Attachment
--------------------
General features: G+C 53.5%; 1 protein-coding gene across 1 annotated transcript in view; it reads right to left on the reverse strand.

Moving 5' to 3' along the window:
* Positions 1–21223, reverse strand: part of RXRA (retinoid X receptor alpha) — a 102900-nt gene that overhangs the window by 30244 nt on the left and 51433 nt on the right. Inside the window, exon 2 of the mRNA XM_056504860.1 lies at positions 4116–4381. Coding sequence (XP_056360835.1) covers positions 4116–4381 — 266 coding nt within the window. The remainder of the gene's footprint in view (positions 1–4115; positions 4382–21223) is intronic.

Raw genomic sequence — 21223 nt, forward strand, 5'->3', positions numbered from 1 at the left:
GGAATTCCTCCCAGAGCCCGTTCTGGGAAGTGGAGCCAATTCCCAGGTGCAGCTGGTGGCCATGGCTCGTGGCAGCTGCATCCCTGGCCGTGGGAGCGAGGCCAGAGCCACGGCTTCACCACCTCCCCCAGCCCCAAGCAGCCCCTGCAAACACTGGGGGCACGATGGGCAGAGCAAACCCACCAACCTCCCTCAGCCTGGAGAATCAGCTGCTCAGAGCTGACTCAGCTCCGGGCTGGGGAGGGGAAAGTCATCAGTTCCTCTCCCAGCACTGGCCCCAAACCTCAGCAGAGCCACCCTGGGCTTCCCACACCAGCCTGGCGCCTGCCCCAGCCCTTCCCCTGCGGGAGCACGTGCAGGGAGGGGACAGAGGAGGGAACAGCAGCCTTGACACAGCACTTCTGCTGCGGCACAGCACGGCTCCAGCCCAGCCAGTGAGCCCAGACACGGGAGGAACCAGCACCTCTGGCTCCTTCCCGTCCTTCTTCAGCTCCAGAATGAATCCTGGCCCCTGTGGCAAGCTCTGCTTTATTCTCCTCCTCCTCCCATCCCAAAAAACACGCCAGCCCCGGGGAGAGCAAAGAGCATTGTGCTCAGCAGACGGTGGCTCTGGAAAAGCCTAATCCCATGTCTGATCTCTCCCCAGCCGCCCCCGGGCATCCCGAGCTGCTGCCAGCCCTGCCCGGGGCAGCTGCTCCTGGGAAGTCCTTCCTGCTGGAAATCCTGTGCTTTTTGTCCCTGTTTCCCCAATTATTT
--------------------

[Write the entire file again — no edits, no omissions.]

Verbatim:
General features: G+C 53.5%; 1 protein-coding gene across 1 annotated transcript in view; it reads right to left on the reverse strand.

Moving 5' to 3' along the window:
* Positions 1–21223, reverse strand: part of RXRA (retinoid X receptor alpha) — a 102900-nt gene that overhangs the window by 30244 nt on the left and 51433 nt on the right. Inside the window, exon 2 of the mRNA XM_056504860.1 lies at positions 4116–4381. Coding sequence (XP_056360835.1) covers positions 4116–4381 — 266 coding nt within the window. The remainder of the gene's footprint in view (positions 1–4115; positions 4382–21223) is intronic.

Raw genomic sequence — 21223 nt, forward strand, 5'->3', positions numbered from 1 at the left:
GGAATTCCTCCCAGAGCCCGTTCTGGGAAGTGGAGCCAATTCCCAGGTGCAGCTGGTGGCCATGGCTCGTGGCAGCTGCATCCCTGGCCGTGGGAGCGAGGCCAGAGCCACGGCTTCACCACCTCCCCCAGCCCCAAGCAGCCCCTGCAAACACTGGGGGCACGATGGGCAGAGCAAACCCACCAACCTCCCTCAGCCTGGAGAATCAGCTGCTCAGAGCTGACTCAGCTCCGGGCTGGGGAGGGGAAAGTCATCAGTTCCTCTCCCAGCACTGGCCCCAAACCTCAGCAGAGCCACCCTGGGCTTCCCACACCAGCCTGGCGCCTGCCCCAGCCCTTCCCCTGCGGGAGCACGTGCAGGGAGGGGACAGAGGAGGGAACAGCAGCCTTGACACAGCACTTCTGCTGCGGCACAGCACGGCTCCAGCCCAGCCAGTGAGCCCAGACACGGGAGGAACCAGCACCTCTGGCTCCTTCCCGTCCTTCTTCAGCTCCAGAATGAATCCTGGCCCCTGTGGCAAGCTCTGCTTTATTCTCCTCCTCCTCCCATCCCAAAAAACACGCCAGCCCCGGGGAGAGCAAAGAGCATTGTGCTCAGCAGACGGTGGCTCTGGAAAAGCCTAATCCCATGTCTGATCTCTCCCCAGCCGCCCCCGGGCATCCCGAGCTGCTGCCAGCCCTGCCCGGGGCAGCTGCTCCTGGGAAGTCCTTCCTGCTGGAAATCCTGTGCTTTTTGTCCCTGTTTCCCCAATTATTT